San Miniato (Pisa), 9 March 2019 – To reduce the impact of the Italian industry we must enforce stronger political actions for the recycling and reuse of materials. A necessary objective which entails investments in new technologies to tackle the challenges ahead, but “made impossible in Italy by the current rigidity and ambiguity of the laws”. Recycling and regeneration entail a cultural revolution, but all of the scientific studies confirm that the recycled materials are not just of a higher quality, they are also cheaper to make and process, both for the producers and the final users. Luca Querci, managing director of Cormatex, explained it all in the final day of conferences of the 15th International Forum for environmental journalism organized by Greenaccord and the Region of Tuscany in San Miniato.
“We must increase investments in the development of technologies which can allow us to convert waste into new products. We think of matrasses, fabrics, wood, tires: there are materials with little value which used to be tossed in the dumpster, but today can be reused and returned to the market”. Querci brought the example of the Italian business of matrasses, 5 million of which end up in the dumpster every year, 100thousand of metric tons a year, causing the emission of more than 148thousand tons of CO2. “We collect them, we separate the different components and produce materials for different uses, like thermic and acoustic isolation to increase energetic efficiency in construction, or for the production of furniture, like sofas and lounge chairs”. From a legislative standpoint, “in Italy we are far behind because it is hard to recycle certain materials and put them to new use with the current rigid and often confusing regulations”.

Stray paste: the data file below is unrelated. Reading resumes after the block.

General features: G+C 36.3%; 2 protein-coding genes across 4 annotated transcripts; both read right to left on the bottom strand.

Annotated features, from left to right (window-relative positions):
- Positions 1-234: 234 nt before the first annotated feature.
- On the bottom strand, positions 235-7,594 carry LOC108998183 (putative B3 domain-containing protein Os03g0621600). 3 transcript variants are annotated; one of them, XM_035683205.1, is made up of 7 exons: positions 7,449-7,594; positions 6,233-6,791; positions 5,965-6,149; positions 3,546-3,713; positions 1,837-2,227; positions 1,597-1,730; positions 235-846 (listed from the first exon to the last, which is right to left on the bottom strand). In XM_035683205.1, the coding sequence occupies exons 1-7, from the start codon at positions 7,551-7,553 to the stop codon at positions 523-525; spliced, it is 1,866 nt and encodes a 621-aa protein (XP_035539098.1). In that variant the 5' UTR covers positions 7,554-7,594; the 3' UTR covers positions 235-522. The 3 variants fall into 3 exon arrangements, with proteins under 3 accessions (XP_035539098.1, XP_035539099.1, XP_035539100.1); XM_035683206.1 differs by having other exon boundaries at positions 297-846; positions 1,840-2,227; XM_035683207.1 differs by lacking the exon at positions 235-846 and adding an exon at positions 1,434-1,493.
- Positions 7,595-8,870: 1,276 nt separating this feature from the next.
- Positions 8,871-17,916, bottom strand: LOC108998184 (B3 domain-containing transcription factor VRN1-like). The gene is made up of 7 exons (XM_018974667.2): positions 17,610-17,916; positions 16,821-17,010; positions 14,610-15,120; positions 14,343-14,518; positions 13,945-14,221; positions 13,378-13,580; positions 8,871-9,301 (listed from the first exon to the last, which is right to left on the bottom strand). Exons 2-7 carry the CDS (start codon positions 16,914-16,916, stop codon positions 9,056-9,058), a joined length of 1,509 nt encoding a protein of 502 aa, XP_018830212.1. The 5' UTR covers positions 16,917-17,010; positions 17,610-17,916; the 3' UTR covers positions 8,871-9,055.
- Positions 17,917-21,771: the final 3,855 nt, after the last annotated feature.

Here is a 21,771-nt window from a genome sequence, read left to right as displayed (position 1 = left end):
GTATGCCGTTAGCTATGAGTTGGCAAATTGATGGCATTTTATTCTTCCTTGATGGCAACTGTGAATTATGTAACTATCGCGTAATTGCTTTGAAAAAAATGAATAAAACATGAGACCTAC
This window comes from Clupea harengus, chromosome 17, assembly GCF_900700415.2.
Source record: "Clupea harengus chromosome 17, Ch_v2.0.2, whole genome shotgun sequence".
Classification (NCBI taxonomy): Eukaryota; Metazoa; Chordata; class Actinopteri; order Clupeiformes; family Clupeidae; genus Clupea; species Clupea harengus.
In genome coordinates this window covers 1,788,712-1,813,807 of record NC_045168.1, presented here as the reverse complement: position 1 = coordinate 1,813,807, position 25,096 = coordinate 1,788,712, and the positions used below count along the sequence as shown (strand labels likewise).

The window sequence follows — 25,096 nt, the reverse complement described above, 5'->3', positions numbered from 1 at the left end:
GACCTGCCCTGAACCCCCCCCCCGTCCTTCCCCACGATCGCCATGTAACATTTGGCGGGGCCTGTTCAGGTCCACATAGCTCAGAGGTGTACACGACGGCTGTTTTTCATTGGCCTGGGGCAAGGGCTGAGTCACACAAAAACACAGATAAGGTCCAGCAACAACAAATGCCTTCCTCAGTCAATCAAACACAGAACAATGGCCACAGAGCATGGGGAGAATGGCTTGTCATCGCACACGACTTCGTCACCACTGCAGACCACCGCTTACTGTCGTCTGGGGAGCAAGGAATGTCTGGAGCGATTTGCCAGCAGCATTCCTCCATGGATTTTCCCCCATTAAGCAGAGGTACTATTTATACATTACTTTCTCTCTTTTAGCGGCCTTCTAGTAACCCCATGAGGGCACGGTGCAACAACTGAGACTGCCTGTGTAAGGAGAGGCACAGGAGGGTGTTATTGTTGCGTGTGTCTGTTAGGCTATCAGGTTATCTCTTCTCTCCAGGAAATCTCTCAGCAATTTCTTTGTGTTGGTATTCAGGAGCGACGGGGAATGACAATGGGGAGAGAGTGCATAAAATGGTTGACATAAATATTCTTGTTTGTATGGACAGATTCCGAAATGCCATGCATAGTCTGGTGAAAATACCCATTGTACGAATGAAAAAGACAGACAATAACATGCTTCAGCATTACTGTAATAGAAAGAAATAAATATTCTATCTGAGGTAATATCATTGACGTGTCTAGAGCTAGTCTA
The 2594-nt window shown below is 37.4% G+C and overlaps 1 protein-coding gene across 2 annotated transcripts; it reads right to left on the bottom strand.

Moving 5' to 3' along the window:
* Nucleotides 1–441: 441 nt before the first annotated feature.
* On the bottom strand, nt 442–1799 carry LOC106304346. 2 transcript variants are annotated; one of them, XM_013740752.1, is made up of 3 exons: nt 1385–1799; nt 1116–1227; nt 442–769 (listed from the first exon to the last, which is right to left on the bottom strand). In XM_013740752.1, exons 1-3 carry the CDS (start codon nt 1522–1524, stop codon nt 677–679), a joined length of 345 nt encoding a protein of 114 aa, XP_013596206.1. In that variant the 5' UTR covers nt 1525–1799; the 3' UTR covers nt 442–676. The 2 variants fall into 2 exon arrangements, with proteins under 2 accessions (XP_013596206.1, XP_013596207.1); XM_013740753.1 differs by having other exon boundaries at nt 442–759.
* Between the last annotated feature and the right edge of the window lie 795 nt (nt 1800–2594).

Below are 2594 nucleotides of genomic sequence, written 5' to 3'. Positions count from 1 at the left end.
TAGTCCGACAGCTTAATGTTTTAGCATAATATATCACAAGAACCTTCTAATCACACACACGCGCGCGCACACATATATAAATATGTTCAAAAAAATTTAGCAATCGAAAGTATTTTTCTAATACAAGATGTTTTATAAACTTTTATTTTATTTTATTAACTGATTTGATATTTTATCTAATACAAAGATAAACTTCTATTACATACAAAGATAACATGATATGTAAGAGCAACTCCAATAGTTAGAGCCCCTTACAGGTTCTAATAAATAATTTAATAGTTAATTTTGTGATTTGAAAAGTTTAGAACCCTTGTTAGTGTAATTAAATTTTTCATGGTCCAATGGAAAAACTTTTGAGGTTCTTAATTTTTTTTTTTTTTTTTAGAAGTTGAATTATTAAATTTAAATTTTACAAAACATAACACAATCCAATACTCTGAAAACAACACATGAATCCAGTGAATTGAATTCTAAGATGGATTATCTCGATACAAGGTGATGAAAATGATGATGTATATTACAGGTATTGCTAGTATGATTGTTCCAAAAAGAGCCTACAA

The Greenaccord Forum closed with the remarks and stories of some of the journalists attending, who report on environmental issues: Michelle Soto Mendéz (Costarica), The LatinClima project for South American Journalist, Massimiliano Pontillo, eco-Media Report 2018, Zilia Castrillion, Colombia, Keja Acharja, The Environmental future of India, Amira Armenta, The Sory of the Hambach forest in Germany, Kaarina Rugiero, Community action in support of the Climate Emergency Plan.